Antibody specificity and characterisation
In this section
- Antibody specificity and characterisation
- Biomarker discovery and quantification
- Drug target discovery
- Glycan arrays and glycomics
- Human Proteome Array
- Label-free (SPRi)
- Reverse Phase Protein Array
- Small molecule microarrays
- Spatial transcriptomics
Antibody specificity and characterisation
Antibodies are vital research tools, but unless properly validated they can yield inconsistent data, wasting time, money and valuable samples.
Arrayjet customers have utilised protein microarray to independently validate thousands of antibodies against cross-reactivity and batch-to-batch variation.
High-density antigen microarrays for the assessment of antibody selectivity and off-target binding
R. Sjoberg, E. Andersson, C. Hellstrom, C. Mattsson, J. M. Schwenk, P. Nilsson, and B. Ayoglu
Methods in Molecular Biology
"Our Arrayjet Marathon has been instrumental in achieving the throughput and reliability that have been needed for the production of antigen arrays for validation of 47,000 antibodies within the Human Protein Atlas. It has also shown to be highly suitable for the production of our large-scale arrays that comprise over 20,000 features per array in both antigen and reverse phase serum arrays. We have arrayed more than 12,000 slides with the Arrayjet Marathon over the last five years and it has become a very important part of our research group and the SciLifeLab National Affinity Proteomics protein array facility."
Peter Nilsson, Principal Investigator, The Human Protein Atlas, Stockholm
Epitopes are the binding sites of antibodies, and characterisation can aid in the discovery and design of novel therapeutic drugs and vaccines.
By elucidating the mechanism of action, epitope mapping methods can assist the development of monoclonal antibodies. Peptide arrays are therefore a useful tool for high-throughput monoclonal antibody screening.
Epitope mapping of a monoclonal antibody directed against Neisserial heparin binding antigen using next generation sequencing of antigen-specific libraries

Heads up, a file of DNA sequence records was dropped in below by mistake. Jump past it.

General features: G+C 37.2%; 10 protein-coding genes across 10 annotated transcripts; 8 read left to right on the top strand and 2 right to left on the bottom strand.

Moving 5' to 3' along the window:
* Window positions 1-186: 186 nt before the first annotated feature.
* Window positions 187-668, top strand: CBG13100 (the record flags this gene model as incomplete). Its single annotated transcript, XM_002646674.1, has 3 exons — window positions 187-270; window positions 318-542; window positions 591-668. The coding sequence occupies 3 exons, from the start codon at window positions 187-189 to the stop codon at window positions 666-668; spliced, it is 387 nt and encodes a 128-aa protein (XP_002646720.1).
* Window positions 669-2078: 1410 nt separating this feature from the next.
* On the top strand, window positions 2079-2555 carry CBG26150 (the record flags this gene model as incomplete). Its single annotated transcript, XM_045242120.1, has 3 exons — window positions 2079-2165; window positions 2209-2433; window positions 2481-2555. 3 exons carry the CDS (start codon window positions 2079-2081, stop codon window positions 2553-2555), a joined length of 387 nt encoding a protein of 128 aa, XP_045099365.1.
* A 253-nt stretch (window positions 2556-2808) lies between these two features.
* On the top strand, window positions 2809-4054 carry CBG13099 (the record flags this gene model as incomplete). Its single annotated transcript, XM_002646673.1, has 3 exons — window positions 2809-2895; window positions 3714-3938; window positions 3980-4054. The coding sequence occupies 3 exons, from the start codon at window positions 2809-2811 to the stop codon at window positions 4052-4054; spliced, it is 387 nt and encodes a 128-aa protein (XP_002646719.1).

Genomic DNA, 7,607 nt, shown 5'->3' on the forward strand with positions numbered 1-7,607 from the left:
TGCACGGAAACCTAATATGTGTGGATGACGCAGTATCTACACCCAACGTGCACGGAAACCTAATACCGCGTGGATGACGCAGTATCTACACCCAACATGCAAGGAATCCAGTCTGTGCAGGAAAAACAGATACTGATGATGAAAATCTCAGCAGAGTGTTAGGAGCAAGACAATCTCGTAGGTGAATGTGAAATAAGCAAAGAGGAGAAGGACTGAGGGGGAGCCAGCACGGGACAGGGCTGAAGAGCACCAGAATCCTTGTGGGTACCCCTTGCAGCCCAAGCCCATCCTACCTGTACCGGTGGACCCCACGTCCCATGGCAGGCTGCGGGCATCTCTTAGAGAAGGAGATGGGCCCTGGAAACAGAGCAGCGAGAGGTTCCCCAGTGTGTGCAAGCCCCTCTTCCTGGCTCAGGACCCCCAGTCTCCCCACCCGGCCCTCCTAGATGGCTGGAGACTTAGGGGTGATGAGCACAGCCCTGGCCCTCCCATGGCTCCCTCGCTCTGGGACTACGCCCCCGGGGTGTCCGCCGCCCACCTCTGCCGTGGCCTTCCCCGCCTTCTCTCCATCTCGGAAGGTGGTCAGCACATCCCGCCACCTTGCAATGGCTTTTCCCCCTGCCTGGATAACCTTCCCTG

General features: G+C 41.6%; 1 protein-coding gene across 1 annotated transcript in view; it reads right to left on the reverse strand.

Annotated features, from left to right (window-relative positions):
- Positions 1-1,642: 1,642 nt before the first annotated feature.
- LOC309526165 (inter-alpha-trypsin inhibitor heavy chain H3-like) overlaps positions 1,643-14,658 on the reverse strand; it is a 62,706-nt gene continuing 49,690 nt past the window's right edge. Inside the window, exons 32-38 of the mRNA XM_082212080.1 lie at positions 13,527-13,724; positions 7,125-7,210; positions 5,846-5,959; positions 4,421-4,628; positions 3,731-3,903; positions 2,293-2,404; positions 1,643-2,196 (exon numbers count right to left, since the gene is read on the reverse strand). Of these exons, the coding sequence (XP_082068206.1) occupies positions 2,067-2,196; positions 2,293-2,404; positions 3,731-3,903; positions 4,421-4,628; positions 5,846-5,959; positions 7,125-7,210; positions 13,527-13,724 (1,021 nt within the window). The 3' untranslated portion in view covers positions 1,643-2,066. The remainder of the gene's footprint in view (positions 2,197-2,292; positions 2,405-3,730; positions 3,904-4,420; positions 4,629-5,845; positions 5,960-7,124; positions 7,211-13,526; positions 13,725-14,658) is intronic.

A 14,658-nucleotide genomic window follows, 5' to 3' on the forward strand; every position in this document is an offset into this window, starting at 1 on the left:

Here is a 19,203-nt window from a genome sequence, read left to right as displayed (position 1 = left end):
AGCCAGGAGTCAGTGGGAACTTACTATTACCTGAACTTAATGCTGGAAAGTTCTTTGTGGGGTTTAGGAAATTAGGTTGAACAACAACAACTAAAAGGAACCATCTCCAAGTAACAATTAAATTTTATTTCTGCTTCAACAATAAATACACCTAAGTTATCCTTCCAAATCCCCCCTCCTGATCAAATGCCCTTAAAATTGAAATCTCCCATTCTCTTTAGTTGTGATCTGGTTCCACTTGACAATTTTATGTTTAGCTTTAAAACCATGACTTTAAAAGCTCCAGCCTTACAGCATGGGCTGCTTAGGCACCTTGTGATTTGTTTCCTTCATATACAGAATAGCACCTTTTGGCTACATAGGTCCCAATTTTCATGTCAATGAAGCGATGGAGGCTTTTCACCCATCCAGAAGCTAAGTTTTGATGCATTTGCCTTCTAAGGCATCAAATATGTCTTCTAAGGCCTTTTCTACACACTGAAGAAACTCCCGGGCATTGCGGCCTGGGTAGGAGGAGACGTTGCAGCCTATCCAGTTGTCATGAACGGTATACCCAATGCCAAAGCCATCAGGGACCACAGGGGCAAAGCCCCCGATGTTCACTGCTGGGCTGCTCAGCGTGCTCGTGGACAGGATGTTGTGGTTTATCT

M. Domina, V. L. Cariccio, S. Benfatto, M. Venza, I. Venza, D. Donnarumma, E. Bartolini, E. Borgogni, M. Bruttini, L. Santini, A. Midiri, R. Galbo, L. Romeo, F. Patanè, C. Biondo, N. Norais, V. Masignani, G. Teti , F. Felici, and C. Beninati
Human protective response induced by meningococcus B vaccine is mediated by the synergy of multiple bactericidal epitopes
M. Giuliani, E. Bartolini, B. Galli, L. Santini, P. Lo Surdo, F. Buricchi, M. Bruttini, B. Benucci, N. Pacchiani, L. Alleri, D. Donnarumma, W. Pansegrau, I. Peschiera, I. Ferlenghi, R. Cozzi, N. Norais, M. M. Giuliani, D. Maione, M. Pizza, R. Rappuoli, O. Finco, and V. Masignani
Nature Scientific Reports
Phage display revisited: Epitope mapping of a monoclonal antibody directed against Neisseria meningitidis adhesin A using the PROFILER technology
V. L. Cariccio, M. Domina, S. Benfatto, M. Venza, I. Venza, A. Faleri, M. Bruttini, E. Bartolini, M. M. Giuliani, L. Santini, B. Brunelli, N. Norais, E. Borgogni, A. Midiri, R. Galbo, L. Romeo, C. Biondo, V. Masignani, G. Teti, F. Felici, and C. Beninati
"We are glad to have found a dedicated partner that accepted the specific challenges of our regulated production environment and developed an instrument tailored to our needs.”
Dr. Dr Holger Wenschuh, CEO, JPT Peptide Technologies
Hybridoma technology is key to producing large numbers of monoclonal antibodies. Screening by ELISA uses costly reagents and is time-consuming, and protein microarray offers a reliable high-throughput solution.
New monoclonal antibodies to defined cell surface proteins on human pluripotent stem cells
C. M. O'Brien, H. S. Chy, Q. Zhou, S. Blumenfeld, J. W. Lambshead, X. Liu, J. Kie, B. D. Capaldo, T. Chung, T. E. Adams, T. Phan, J. D. Bentley, W. J. McKinstry, K. Oliva, P. J. McMurrick, Y. Wang, F. J. Rossello, G. J. Lindeman, D. Chen, T, Jarde, A. T. Clark, H. E. Abud, J. E. Visvader, C. M. Nefzger, J. M. Polo, J. F. Loring, and A. L. Laslett
"We are very pleased to be working with Arrayjet, as we see high throughput inkjet technology as very much the future of protein microarrays. The Super-Marathon enables us to do things that are simply not possible with a pin spotter, and we've given it pride of place in our new, highly automated facility."
Alan Sawyer, previous Director at EMBL Monoclonal Core Facility